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With Trump As President Could Temperance Flat Become A Reality?

Plans for a new dam on the San Joaquin River above Millerton Lake are on a collision course with a new proposal from the Bureau of Land Management to designate a portion of the area as a “Wild and Scenic River.” Conservationists say it would save some rare land values while improving public access, but supporters of the dam say the designation would essentially kill the project. What does the incoming Trump administration mean for the reservoir? FM89’s Ezra David Romero reports.


Spelunker Paul Martzen and I are crawling into a cave system a mile or so east of Millerton Lake along the San Joaquin River.

Credit Ezra David Romero / Valley Public Radio
Valley Public Radio
The entrance to Millerton Caves looks like a bunch of rocks. As you pass the sound of water flowing through the rocks can be heard.

The MillertonCave systemis more than a mile long and was carved out by an underground stream running over granite bedrock.

“You can see how the rock has been carved into fantastic shapes by the water over hundreds of thousands of years. It would take another hundred thousand years to recreate it,” says Martzen.

Spelunkers from around the country travel here to meander through the cave system. But the caves are in trouble. If plans for a reservoir called Temperance Flat are approved the caves would sit several hundred feet under water.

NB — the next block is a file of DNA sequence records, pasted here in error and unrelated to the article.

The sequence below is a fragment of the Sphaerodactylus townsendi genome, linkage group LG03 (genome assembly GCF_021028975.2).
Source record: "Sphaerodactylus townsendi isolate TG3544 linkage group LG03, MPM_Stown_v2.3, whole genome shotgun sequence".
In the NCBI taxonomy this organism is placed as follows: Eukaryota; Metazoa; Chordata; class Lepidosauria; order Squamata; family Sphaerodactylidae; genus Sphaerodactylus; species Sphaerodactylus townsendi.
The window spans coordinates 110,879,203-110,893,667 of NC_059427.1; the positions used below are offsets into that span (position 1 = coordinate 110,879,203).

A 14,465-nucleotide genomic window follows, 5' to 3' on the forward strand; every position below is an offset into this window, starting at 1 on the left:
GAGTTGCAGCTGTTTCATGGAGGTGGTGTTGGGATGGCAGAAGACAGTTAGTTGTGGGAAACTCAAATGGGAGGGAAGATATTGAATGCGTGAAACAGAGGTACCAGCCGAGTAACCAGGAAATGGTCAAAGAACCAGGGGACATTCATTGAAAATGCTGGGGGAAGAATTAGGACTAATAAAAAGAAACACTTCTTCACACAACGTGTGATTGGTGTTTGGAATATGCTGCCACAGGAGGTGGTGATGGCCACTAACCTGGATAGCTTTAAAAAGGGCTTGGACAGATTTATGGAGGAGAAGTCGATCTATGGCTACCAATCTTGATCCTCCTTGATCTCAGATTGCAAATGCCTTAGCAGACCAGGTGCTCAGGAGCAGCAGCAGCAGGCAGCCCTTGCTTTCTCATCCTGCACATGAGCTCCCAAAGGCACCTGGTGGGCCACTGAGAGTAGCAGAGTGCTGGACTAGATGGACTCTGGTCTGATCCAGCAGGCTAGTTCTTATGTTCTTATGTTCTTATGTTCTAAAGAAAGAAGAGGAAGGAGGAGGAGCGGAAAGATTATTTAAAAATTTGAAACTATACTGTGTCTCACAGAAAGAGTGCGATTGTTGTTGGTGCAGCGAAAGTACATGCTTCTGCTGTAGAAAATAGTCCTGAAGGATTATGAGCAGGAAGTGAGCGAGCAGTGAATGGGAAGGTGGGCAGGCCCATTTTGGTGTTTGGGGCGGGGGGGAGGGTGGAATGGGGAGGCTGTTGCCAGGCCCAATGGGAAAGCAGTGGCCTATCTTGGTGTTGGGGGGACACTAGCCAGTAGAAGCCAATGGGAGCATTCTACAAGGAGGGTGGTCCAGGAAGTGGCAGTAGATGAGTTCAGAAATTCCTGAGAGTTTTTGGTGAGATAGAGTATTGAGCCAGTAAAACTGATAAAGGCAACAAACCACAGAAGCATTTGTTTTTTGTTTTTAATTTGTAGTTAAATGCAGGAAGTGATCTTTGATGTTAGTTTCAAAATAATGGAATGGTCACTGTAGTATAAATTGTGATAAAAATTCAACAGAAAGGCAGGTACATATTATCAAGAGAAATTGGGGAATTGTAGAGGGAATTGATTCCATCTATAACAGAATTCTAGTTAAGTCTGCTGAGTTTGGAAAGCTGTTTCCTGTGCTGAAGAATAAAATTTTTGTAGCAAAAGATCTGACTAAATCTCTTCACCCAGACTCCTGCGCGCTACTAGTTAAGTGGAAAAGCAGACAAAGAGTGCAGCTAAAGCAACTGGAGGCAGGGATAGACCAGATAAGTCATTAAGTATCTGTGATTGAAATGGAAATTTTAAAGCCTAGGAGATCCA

Credit Ezra David Romero / Valley Public Radio
Valley Public Radio
A stream flowing over and through granite created the Millerton Cave System.

“We have something so unique to this area and we are going to destroy it in favor of crops that we already have surplus of and that just seems like a tremendous shame because we've got gazillions of oranges and only one cave like this,” says Martzen.

Even still Temperance Flat is being touted as reservoir that could help solve the California water crisis. It’d be sort of a reservoir within a reservoir upstream of Millerton Lake. It’d increase the capacity of both Friant Dam and itself to around 1.5 million acre-feet.


Extra runoff from really wet years would be captured creating water storage that farms and towns could tap into.Tulare County Supervisor Steve Worthley says the project is needed especially for farms and towns on the east side of the Valley hit hardest by the drought. Worthley says the new presidential administration could move the project forward faster.


"At the end of the day you really have to weigh out the value of this large project produce to the larger population versus the loss to some individuals." - Mario Santoyo

“We think that this incoming administration may be more resource oriented and a little less preservation minded than some of the previous administrations,” says Worthley.


That’s a dig at the Bureau of Land Management's proposalto preserve an area of the river as wild and scenic. That five or so mile strip of river is in the reservoir area and would need federal approval. If the river gets the designation it would make it nearly impossible to build the reservoir. Worthley also thinks the proposed $3.3 billion reservoir could be used to create a system for year round groundwater recharge.


“Instead of trying to hold as much water back as you could, you would as the opportunity presents itself you would release water into recharge basins that already exist and certainly many more that can be developed,” Worthley says.